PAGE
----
As I approach the end of my term as Chair of BHRC, I write to share what an immense privilege it has been to lead this organisation, and its committed Executive Committee, members and staff through a turbulent period for human rights across the world.
As the pandemic has devastated individual lives, so too has it brought cover for a raft of repressive measures in an increasingly febrile environment for human rights defenders, civil society and journalists around the world. The expertise, impact and commitment to human rights of our Committee has never been in higher demand.
A key feature of our work across 2020-21 has been in relation to atrocity crimes. In 2020, we produced and published a High Level Briefing on the responsibility of governments under international law in relation to the widely reported severe ill-treatment, repression and abuse of Uyghurs and other Turkic Muslims by China, to inform diplomatic and foreign policy in the UK and more widely.
Subsequently, we have built on that in different ways including through the provision of written and oral evidence to the UK Parliament’s Foreign Affairs Committee. As I write, a judgment of the Uyghur Tribunal has been published in which a finding of genocide, crimes against humanity and torture has been delivered which we hope will encourage governments to actively engage with their obligations.
We are involved in other legal work relating to atrocity crimes in different parts of the world, and our advocacy efforts have included attempts to persuade the United States to withdraw coercive measures against the International Criminal Court imposed by the previous administration which gravely undermine work that is vital in the pursuit of ending impunity for the gravest of crimes.
The task of human rights defenders over these recent years has been grim, made harder by the hostile environment created both by authoritarian governments and by some liberal democracies, particularly where populist and nationalist agendas also promote a regressive approach to human rights. Journalists, civil society and defenders are increasingly constrained – also arrested and detained – through targeted financial regulations, the over-zealous use of anti-terrorism or national security provisions, and, in 2021, the Pegasus spyware scandal revealed how many such individuals were potential targets for phone hacking.
BHRC has sought to bear witness, respond and intervene to the growing challenges posed to peaceful assembly as well as the shrinking space for civil society around the world. We support human rights lawyers, judges and defenders through international human rights training, legal interventions, advocacy and events designed to draw attention to and share knowledge. Our collaborative efforts with our partners across South and Central Asia, China, Hong Kong, Turkey and across the MENA region as well as closer to home in Hungary and Poland allow our work to be more effective, considered and impactful.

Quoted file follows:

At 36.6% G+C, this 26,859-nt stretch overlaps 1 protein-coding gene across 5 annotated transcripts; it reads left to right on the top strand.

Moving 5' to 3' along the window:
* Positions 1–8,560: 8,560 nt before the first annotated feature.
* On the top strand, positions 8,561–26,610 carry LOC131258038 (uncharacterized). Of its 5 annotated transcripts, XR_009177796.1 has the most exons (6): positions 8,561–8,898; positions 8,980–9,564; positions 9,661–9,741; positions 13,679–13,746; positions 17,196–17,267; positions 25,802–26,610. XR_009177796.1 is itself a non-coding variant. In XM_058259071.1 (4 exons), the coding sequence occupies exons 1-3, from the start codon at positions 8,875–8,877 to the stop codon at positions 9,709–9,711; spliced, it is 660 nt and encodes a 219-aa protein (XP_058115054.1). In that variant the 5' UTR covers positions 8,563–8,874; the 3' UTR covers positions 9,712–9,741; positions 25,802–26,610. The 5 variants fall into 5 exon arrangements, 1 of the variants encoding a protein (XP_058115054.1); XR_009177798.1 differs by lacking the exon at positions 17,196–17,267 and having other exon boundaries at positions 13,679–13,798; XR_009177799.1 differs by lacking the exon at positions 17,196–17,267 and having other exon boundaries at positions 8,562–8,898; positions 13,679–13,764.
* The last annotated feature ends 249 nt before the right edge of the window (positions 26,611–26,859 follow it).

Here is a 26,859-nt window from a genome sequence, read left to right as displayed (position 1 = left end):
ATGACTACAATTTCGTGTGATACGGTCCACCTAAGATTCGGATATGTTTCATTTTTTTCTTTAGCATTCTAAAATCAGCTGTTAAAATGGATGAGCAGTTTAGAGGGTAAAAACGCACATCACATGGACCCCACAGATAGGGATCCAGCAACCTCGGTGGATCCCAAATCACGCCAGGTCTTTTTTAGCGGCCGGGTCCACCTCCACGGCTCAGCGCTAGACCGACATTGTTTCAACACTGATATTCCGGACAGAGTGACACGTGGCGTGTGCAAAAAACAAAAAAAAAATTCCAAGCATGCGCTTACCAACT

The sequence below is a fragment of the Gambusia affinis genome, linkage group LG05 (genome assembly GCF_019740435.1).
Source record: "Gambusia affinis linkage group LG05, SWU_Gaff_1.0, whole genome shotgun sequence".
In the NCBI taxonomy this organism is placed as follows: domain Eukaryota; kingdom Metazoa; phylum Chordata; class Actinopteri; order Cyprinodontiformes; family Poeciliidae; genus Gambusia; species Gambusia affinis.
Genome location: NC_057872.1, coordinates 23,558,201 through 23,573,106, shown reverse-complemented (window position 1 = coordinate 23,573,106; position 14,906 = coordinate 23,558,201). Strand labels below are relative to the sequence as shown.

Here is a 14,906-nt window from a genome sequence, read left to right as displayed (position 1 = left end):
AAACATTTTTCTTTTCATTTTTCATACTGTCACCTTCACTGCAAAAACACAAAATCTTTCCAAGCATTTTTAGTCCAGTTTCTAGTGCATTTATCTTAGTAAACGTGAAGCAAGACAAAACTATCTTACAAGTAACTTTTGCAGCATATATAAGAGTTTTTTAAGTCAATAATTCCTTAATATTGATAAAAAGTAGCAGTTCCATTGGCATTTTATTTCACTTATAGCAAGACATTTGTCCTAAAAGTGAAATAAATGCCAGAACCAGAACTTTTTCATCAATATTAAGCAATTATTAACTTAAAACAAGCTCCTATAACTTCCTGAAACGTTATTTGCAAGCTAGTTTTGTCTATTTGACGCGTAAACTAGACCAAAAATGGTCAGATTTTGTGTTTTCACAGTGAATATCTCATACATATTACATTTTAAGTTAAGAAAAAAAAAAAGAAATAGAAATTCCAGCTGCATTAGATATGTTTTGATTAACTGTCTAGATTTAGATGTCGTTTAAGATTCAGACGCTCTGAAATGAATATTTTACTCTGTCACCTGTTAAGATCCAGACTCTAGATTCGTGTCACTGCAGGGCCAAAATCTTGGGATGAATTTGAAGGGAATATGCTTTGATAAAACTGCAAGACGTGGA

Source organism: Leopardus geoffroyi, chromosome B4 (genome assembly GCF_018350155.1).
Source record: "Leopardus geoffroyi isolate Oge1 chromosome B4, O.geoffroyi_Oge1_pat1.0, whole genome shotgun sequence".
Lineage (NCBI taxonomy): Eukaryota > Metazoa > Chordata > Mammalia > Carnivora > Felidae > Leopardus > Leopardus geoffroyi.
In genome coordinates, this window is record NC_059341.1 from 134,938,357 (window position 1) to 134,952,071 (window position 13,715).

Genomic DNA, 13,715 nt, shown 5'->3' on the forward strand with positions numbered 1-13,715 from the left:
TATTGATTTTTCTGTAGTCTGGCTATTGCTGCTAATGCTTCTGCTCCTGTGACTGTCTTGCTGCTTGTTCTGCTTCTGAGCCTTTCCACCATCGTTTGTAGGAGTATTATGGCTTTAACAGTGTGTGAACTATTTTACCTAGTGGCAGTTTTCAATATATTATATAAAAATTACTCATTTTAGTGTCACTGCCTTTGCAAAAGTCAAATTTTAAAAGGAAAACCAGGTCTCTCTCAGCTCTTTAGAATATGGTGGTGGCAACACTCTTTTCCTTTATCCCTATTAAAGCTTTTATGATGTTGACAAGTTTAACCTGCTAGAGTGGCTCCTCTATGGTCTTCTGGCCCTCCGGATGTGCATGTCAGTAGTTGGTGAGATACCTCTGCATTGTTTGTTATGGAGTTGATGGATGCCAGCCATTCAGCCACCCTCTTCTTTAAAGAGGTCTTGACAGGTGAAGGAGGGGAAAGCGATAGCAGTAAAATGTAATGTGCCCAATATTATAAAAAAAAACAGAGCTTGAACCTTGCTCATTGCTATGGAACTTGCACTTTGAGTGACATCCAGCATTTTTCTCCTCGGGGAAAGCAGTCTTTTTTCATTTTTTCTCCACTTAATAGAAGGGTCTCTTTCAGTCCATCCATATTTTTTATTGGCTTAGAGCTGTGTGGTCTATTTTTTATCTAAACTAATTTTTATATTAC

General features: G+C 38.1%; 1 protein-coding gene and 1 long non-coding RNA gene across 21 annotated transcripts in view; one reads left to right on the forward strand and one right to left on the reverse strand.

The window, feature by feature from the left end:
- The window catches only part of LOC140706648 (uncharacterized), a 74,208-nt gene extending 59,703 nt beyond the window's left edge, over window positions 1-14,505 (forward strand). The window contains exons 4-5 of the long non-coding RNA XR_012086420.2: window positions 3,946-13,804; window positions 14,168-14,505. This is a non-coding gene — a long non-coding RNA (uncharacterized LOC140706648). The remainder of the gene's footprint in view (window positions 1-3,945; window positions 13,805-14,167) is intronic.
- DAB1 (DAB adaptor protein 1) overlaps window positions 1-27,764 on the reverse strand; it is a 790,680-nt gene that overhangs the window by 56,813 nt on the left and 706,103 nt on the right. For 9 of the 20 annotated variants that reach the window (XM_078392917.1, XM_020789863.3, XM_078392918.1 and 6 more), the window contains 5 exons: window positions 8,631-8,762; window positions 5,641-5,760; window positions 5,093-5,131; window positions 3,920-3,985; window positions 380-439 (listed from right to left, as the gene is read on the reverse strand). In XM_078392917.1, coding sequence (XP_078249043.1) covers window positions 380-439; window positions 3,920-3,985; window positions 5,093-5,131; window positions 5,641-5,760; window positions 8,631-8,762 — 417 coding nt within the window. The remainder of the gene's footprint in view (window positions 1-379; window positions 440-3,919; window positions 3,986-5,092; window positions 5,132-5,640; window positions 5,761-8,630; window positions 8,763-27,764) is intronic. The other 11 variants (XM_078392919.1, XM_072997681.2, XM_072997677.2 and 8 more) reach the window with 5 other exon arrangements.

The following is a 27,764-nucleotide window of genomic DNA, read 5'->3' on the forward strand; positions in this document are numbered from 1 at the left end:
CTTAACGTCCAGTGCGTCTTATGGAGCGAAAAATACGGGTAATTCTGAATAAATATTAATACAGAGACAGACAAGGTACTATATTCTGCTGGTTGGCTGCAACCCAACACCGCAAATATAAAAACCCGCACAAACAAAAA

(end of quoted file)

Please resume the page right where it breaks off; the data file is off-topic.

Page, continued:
Although we have become used to navigating the pressures of a pandemic world, as an international organisation we have been faced with insurmountable difficulties by our inability to travel and resume some of our most important work, including on our trial observation programme. We had just started our programme of observations in Guantanamo Bay when the pandemic hit and, amongst other work around the world, it has not yet been possible to resume those in-person observations.
We have sought creative ways to monitor trials – including in Turkey and Egypt where egregious violations in the cases of human rights defenders Osman Kavala, Selahutin Demirtaş, Alaa Abd El-Fatteh and Mohamed El-Baqer are emblematic of the profound crisis in respect for the rule of law and fundamental human rights in both Turkey and Egypt. Last year, I described the Hong Kong’s National Security Law as an “invitation to capricious rule”. BHRC continues to monitor, as far as possible, the deteriorating human rights situation in Hong Kong which has seen the government impose a very swift and clinical clampdown on protest, freedom of expression and other fundamental rights.
As I step away from the Executive Committee after a decade of commitment to it, I pass the baton to Steve Cragg QC and a new Executive Committee, to whom I wish the very best of luck. I would like to thank each member of our current Executive Committee for their own hard work and dedication, especially during the difficult times of the pandemic, and the Bar Council for their support.
I am reminded that there is still reason to see light, despite the dark challenges that lie ahead. This year, BHRC has celebrated its 30-year anniversary. In that time, there have been markers of progress, such as in equality rights, as well as a growing acceptance that human rights law must inform and form part of the international norms, engagement and order in which States operate.
That is down to the courage and commitment of those who work to bring dignity, equality and freedoms. For 30 years BHRC has sought to support that courage and commitment. I know it will continue to offer a voice to those who have none and to those who has been silenced. Please join us as part of this community that keeps on raising its voice. We have a long and proud history of doing so.
Schona Jolly QC
Chair of BHRC (2019-2021)